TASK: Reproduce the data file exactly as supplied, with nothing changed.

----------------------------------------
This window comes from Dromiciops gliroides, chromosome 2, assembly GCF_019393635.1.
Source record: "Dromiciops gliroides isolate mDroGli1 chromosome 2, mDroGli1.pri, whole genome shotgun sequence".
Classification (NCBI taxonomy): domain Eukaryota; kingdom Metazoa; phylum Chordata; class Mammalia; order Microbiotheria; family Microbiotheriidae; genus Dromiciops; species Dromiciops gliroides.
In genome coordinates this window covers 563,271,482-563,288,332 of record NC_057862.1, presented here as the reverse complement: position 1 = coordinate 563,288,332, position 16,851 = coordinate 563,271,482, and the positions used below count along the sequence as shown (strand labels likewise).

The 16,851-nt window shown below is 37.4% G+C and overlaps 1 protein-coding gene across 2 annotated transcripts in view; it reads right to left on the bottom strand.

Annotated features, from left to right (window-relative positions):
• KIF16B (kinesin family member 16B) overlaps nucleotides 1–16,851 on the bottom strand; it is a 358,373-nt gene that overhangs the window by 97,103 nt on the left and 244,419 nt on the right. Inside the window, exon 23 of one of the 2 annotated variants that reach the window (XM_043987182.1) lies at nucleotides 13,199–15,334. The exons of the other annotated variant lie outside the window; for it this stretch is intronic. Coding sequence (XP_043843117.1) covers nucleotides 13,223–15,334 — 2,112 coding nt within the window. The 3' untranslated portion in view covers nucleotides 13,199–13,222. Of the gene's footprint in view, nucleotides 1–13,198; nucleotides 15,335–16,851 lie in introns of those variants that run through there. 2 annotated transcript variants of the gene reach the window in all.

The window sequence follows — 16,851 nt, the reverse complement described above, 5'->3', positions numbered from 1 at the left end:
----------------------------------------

This window comes from Dromiciops gliroides, chromosome 2, assembly GCF_019393635.1.
Source record: "Dromiciops gliroides isolate mDroGli1 chromosome 2, mDroGli1.pri, whole genome shotgun sequence".
Classification (NCBI taxonomy): domain Eukaryota; kingdom Metazoa; phylum Chordata; class Mammalia; order Microbiotheria; family Microbiotheriidae; genus Dromiciops; species Dromiciops gliroides.
In genome coordinates this window covers 563,271,482-563,288,332 of record NC_057862.1, presented here as the reverse complement: position 1 = coordinate 563,288,332, position 16,851 = coordinate 563,271,482, and the positions used below count along the sequence as shown (strand labels likewise).

The 16,851-nt window shown below is 37.4% G+C and overlaps 1 protein-coding gene across 2 annotated transcripts in view; it reads right to left on the bottom strand.

Annotated features, from left to right (window-relative positions):
• KIF16B (kinesin family member 16B) overlaps nucleotides 1–16,851 on the bottom strand; it is a 358,373-nt gene that overhangs the window by 97,103 nt on the left and 244,419 nt on the right. Inside the window, exon 23 of one of the 2 annotated variants that reach the window (XM_043987182.1) lies at nucleotides 13,199–15,334. The exons of the other annotated variant lie outside the window; for it this stretch is intronic. Coding sequence (XP_043843117.1) covers nucleotides 13,223–15,334 — 2,112 coding nt within the window. The 3' untranslated portion in view covers nucleotides 13,199–13,222. Of the gene's footprint in view, nucleotides 1–13,198; nucleotides 15,335–16,851 lie in introns of those variants that run through there. 2 annotated transcript variants of the gene reach the window in all.

The window sequence follows — 16,851 nt, the reverse complement described above, 5'->3', positions numbered from 1 at the left end: